Oriental liver fluke

Clonorchis sinensis

ORDER Opisthorchiida

FAMILY Opisthorchiidae


Clonorchis sinensis Cobbold, 1875. Some scientists now use the genus designation Opisthorchis for this fluke.


English: Chinese liver fluke; French: Douve du foie chinoise, douve du foie orientale; German: Chinesischer Leberegel.


The adults are flattened cigar-shaped flatworms 0.4-1.0 in (10-25 mm) long and 0.1-0.2 in (3-5 mm) wide. The pointed front end has an oral sucker at its tip. Much of the anterior half of the animal is filled with a looping uterus. A small, slightly lobed ovary follows with two large branching testes located in the posterior half of the body. The genital pore opens about a fifth of the body length behind the oral sucker. The ventral sucker is circular and located slightly behind the oral sucker.


East Asia, including Japan, much of China, and Korea. HABITAT

This organism begins its life as an egg passed in the feces of a human or other mammal. It then infects snails, followed by one of more than 100 species of fish, and finally humans or other fish-eating mammals.


After the eggs are passed into the water, they are eaten by the first intermediate host, which is a snail (Bulimus species or Parafossarulus manchouricus). The miracidia hatch in the intestine, form a sporocyte, generate rediae, and finally cercariae. Individual rediae can produce as many as 50 cercariae, which exit the snail into the water and begin the search for a second intermediate host. Clonorchis sinensis has an unusual method of searching; its cercariae sink until they hit either the bottom or some other structure, then swim to the surface to sink again. While bouncing back and forth between the surface and the bottom, cercariae that encounter a fish burrow through the skin and encyst in its muscle tissue. These second intermediate hosts are usually freshwater fishes of the Cyprinidae family, in addition to at least nine species of fishes from eight other families and possibly a few freshwater shrimp. The cercariae remain in the second intermediate host until the definitive host, which may be a human or other mammal, eats the fish. The flukes, now metacercariae, encyst in the host's small intestine and transform themselves into immature flukes, which then migrate to the bile ducts in the host's liver. There, the fluke matures in about three weeks and lays eggs that exit the host in the feces.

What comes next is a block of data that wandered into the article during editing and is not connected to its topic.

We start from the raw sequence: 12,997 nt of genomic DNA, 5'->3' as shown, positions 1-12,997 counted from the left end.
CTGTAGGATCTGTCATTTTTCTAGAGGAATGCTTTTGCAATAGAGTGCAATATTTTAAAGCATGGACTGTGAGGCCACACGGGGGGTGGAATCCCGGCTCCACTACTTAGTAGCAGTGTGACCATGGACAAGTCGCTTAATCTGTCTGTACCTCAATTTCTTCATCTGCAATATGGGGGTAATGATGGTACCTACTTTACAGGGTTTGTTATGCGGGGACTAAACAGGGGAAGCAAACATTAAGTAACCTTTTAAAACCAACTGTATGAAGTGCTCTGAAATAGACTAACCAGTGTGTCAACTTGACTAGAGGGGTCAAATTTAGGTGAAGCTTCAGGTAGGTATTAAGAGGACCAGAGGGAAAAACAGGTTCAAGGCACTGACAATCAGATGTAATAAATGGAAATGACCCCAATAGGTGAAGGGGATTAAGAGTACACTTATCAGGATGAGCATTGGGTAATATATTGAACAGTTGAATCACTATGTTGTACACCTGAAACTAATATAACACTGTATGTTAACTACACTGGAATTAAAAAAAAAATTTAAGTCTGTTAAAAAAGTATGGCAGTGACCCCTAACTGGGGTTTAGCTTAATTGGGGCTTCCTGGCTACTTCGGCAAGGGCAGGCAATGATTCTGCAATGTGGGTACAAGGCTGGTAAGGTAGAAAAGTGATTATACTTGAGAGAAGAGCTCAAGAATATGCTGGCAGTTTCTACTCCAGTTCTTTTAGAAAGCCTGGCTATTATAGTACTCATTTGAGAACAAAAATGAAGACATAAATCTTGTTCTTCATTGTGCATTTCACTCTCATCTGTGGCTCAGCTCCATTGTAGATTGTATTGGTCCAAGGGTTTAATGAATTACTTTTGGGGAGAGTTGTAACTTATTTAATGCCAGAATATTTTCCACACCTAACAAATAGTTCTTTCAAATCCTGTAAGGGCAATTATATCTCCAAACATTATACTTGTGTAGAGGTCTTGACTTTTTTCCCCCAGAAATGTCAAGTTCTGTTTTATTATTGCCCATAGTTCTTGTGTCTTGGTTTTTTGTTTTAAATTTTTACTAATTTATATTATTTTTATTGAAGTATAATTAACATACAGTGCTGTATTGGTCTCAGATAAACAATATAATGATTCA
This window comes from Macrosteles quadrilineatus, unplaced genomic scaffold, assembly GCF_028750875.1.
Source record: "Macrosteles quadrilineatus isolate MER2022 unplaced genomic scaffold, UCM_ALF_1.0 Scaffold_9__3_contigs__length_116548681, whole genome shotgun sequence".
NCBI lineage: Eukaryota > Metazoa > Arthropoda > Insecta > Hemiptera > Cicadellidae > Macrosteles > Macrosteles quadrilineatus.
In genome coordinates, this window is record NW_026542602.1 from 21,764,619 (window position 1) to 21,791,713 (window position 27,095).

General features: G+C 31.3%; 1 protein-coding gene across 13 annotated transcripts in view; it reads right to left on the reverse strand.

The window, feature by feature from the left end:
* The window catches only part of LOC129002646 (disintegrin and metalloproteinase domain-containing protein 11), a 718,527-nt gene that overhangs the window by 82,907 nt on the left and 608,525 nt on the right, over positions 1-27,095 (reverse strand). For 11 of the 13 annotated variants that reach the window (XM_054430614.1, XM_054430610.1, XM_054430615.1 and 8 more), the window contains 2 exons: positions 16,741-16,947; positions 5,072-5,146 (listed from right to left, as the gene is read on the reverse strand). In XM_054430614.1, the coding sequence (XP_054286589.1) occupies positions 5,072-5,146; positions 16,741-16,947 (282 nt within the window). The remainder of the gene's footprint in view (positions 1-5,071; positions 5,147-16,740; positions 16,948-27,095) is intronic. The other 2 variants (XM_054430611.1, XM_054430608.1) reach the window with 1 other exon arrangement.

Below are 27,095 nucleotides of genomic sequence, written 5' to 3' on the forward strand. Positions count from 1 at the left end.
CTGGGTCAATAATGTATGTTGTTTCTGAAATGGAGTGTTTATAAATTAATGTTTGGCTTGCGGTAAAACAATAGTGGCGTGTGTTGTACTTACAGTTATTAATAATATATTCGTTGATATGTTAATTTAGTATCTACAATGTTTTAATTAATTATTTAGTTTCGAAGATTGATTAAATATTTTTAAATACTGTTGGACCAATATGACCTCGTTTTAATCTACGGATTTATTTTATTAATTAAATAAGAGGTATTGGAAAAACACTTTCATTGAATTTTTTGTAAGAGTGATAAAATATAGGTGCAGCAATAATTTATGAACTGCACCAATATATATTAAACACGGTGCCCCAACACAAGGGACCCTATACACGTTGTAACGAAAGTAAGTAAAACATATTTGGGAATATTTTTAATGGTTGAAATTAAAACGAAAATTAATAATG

As a parasitic organism, Clonorchis sinensis relies on hosts to meet its dietary needs. Snails serve as hosts for its miracidia, fishes for its cercariae and metacercariae, and humans or other fish-eating predators for the adult flukes. Sporocysts form in snails. Metacercarial encyst in fishes. Adults live in the small bile ducts of the liver of definitive hosts and dine on their blood.


Adults are hermaphroditic. Adult liver flukes can lay as many as 4000 eggs per day. The operculate eggs are shaped like light bulbs, yellowish brown in color, and range from 0.0009-0.001 in (25-35 pm) long and 0.0004-0.0007 in (11-20 pm) wide. The miracidia are ciliated and ovate with a short anterior protrusion. The cercariae resemble tadpoles with long tails. The life span of Clonorchis sinensis is at least 10 years, reportedly reaching 30-40 years.



Clonorchiasis is a disease that commonly affects people in parts of Asia, where people may eat uncooked infected fishes. Infections in other parts of the world result from eating imported infected fishes. Transmission of Clonorchis sinensis via infected dried, salted, smoked, or pickled fish has also been reported. ♦

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